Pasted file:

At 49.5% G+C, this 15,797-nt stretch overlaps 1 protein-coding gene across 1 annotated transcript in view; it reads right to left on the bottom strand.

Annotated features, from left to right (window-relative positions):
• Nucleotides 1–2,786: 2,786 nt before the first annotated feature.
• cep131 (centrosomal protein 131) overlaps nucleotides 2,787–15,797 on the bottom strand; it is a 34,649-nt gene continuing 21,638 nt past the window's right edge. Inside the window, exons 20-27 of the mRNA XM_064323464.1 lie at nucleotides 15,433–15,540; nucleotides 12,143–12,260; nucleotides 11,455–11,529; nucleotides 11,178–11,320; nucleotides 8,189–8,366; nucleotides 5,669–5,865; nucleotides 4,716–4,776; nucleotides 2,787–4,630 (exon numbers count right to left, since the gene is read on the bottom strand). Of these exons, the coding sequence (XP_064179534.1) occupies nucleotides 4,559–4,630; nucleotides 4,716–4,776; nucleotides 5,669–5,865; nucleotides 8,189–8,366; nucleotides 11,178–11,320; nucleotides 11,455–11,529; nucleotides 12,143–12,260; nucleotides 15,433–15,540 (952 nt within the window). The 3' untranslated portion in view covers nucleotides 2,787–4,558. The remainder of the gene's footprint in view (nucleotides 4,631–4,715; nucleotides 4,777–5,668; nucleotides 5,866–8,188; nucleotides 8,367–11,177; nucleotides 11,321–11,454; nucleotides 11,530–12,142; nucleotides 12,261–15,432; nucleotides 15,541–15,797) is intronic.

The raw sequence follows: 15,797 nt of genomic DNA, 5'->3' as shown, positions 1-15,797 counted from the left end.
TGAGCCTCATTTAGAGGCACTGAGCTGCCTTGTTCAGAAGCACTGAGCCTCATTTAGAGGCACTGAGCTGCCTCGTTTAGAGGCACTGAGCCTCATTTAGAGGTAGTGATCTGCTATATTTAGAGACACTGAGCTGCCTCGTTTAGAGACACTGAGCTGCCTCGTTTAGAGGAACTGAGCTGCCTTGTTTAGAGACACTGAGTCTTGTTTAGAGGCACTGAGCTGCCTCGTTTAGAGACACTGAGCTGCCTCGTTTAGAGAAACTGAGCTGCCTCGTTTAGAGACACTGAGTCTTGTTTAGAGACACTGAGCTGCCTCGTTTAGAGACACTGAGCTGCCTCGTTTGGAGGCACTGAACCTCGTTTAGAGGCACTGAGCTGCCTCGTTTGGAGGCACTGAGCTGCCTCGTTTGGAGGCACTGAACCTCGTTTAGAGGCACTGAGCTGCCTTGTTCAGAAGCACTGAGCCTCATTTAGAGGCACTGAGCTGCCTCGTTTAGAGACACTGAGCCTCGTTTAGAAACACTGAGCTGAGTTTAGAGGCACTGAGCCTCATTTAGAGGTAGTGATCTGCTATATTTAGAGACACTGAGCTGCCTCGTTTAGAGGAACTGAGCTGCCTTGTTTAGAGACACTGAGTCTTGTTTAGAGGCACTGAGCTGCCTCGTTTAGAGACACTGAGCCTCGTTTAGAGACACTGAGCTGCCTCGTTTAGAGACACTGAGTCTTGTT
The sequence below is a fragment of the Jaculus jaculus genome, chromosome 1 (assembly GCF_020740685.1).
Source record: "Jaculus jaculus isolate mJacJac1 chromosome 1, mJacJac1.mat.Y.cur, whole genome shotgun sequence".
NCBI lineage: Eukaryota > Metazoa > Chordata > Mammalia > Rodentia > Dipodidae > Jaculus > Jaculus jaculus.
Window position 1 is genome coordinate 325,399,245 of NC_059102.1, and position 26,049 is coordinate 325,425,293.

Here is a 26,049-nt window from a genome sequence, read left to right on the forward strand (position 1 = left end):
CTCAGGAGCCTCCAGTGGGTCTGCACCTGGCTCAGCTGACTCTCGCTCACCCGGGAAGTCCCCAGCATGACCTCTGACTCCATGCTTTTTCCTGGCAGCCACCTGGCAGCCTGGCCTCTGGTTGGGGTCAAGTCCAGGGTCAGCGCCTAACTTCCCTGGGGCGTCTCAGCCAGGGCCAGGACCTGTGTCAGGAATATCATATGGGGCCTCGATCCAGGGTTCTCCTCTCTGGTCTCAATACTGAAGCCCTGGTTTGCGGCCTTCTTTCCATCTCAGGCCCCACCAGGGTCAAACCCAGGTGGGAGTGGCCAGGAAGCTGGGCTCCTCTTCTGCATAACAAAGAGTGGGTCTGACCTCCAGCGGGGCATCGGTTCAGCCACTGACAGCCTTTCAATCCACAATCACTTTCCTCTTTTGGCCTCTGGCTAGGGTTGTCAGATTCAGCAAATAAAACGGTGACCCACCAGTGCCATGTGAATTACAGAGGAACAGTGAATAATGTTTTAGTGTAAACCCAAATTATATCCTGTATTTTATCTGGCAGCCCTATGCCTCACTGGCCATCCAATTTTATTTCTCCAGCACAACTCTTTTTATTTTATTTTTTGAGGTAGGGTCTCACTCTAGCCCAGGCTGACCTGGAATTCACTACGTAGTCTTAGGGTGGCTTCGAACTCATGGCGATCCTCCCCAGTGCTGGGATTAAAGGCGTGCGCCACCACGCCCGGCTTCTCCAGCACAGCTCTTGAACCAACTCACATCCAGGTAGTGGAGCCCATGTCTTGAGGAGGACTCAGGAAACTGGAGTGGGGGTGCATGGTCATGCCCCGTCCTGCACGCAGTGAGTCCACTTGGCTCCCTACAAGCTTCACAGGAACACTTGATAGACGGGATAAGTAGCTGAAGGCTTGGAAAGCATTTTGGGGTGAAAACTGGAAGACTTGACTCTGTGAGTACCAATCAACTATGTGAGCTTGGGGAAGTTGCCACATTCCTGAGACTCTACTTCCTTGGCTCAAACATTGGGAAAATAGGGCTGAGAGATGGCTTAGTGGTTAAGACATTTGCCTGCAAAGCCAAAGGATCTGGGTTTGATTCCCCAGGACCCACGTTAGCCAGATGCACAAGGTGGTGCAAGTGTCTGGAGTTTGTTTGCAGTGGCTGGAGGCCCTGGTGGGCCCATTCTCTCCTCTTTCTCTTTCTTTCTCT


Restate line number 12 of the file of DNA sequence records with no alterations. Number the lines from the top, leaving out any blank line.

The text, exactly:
CTCAGGAGCCTCCAGTGGGTCTGCACCTGGCTCAGCTGACTCTCGCTCACCCGGGAAGTCCCCAGCATGACCTCTGACTCCATGCTTTTTCCTGGCAGCCACCTGGCAGCCTGGCCTCTGGTTGGGGTCAAGTCCAGGGTCAGCGCCTAACTTCCCTGGGGCGTCTCAGCCAGGGCCAGGACCTGTGTCAGGAATATCATATGGGGCCTCGATCCAGGGTTCTCCTCTCTGGTCTCAATACTGAAGCCCTGGTTTGCGGCCTTCTTTCCATCTCAGGCCCCACCAGGGTCAAACCCAGGTGGGAGTGGCCAGGAAGCTGGGCTCCTCTTCTGCATAACAAAGAGTGGGTCTGACCTCCAGCGGGGCATCGGTTCAGCCACTGACAGCCTTTCAATCCACAATCACTTTCCTCTTTTGGCCTCTGGCTAGGGTTGTCAGATTCAGCAAATAAAACGGTGACCCACCAGTGCCATGTGAATTACAGAGGAACAGTGAATAATGTTTTAGTGTAAACCCAAATTATATCCTGTATTTTATCTGGCAGCCCTATGCCTCACTGGCCATCCAATTTTATTTCTCCAGCACAACTCTTTTTATTTTATTTTTTGAGGTAGGGTCTCACTCTAGCCCAGGCTGACCTGGAATTCACTACGTAGTCTTAGGGTGGCTTCGAACTCATGGCGATCCTCCCCAGTGCTGGGATTAAAGGCGTGCGCCACCACGCCCGGCTTCTCCAGCACAGCTCTTGAACCAACTCACATCCAGGTAGTGGAGCCCATGTCTTGAGGAGGACTCAGGAAACTGGAGTGGGGGTGCATGGTCATGCCCCGTCCTGCACGCAGTGAGTCCACTTGGCTCCCTACAAGCTTCACAGGAACACTTGATAGACGGGATAAGTAGCTGAAGGCTTGGAAAGCATTTTGGGGTGAAAACTGGAAGACTTGACTCTGTGAGTACCAATCAACTATGTGAGCTTGGGGAAGTTGCCACATTCCTGAGACTCTACTTCCTTGGCTCAAACATTGGGAAAATAGGGCTGAGAGATGGCTTAGTGGTTAAGACATTTGCCTGCAAAGCCAAAGGATCTGGGTTTGATTCCCCAGGACCCACGTTAGCCAGATGCACAAGGTGGTGCAAGTGTCTGGAGTTTGTTTGCAGTGGCTGGAGGCCCTGGTGGGCCCATTCTCTCCTCTTTCTCTTTCTTTCTCT